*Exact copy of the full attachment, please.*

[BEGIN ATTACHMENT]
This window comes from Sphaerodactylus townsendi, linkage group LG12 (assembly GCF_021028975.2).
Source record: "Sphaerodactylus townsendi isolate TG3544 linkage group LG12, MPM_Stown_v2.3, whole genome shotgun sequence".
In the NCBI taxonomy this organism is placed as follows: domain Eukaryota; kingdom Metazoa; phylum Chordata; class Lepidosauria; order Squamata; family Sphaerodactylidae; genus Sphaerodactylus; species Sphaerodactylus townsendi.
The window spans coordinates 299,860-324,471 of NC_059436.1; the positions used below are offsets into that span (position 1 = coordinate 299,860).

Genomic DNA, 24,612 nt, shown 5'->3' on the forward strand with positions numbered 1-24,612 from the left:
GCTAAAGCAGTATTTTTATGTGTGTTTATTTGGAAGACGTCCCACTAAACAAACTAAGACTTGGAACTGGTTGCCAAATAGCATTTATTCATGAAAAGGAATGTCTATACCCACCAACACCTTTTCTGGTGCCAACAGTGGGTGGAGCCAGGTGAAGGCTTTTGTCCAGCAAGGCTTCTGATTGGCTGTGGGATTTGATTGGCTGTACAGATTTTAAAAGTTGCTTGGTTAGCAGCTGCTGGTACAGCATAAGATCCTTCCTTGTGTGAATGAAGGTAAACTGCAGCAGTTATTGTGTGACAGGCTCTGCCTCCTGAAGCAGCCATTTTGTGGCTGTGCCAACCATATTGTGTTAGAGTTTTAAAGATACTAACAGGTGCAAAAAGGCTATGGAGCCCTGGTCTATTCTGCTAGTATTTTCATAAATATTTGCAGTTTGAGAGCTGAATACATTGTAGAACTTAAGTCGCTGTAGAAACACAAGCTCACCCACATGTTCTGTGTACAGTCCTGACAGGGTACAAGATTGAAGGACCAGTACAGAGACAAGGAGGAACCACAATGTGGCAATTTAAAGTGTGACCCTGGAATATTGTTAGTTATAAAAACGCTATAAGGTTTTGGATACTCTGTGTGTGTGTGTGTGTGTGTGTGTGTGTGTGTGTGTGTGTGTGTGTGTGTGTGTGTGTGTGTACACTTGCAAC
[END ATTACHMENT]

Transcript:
This window comes from Sphaerodactylus townsendi, linkage group LG12 (assembly GCF_021028975.2).
Source record: "Sphaerodactylus townsendi isolate TG3544 linkage group LG12, MPM_Stown_v2.3, whole genome shotgun sequence".
In the NCBI taxonomy this organism is placed as follows: domain Eukaryota; kingdom Metazoa; phylum Chordata; class Lepidosauria; order Squamata; family Sphaerodactylidae; genus Sphaerodactylus; species Sphaerodactylus townsendi.
The window spans coordinates 299,860-324,471 of NC_059436.1; the positions used below are offsets into that span (position 1 = coordinate 299,860).

Genomic DNA, 24,612 nt, shown 5'->3' on the forward strand with positions numbered 1-24,612 from the left:
GCTAAAGCAGTATTTTTATGTGTGTTTATTTGGAAGACGTCCCACTAAACAAACTAAGACTTGGAACTGGTTGCCAAATAGCATTTATTCATGAAAAGGAATGTCTATACCCACCAACACCTTTTCTGGTGCCAACAGTGGGTGGAGCCAGGTGAAGGCTTTTGTCCAGCAAGGCTTCTGATTGGCTGTGGGATTTGATTGGCTGTACAGATTTTAAAAGTTGCTTGGTTAGCAGCTGCTGGTACAGCATAAGATCCTTCCTTGTGTGAATGAAGGTAAACTGCAGCAGTTATTGTGTGACAGGCTCTGCCTCCTGAAGCAGCCATTTTGTGGCTGTGCCAACCATATTGTGTTAGAGTTTTAAAGATACTAACAGGTGCAAAAAGGCTATGGAGCCCTGGTCTATTCTGCTAGTATTTTCATAAATATTTGCAGTTTGAGAGCTGAATACATTGTAGAACTTAAGTCGCTGTAGAAACACAAGCTCACCCACATGTTCTGTGTACAGTCCTGACAGGGTACAAGATTGAAGGACCAGTACAGAGACAAGGAGGAACCACAATGTGGCAATTTAAAGTGTGACCCTGGAATATTGTTAGTTATAAAAACGCTATAAGGTTTTGGATACTCTGTGTGTGTGTGTGTGTGTGTGTGTGTGTGTGTGTGTGTGTGTGTGTGTGTGTGTGTGTGTGTACACTTGCAAC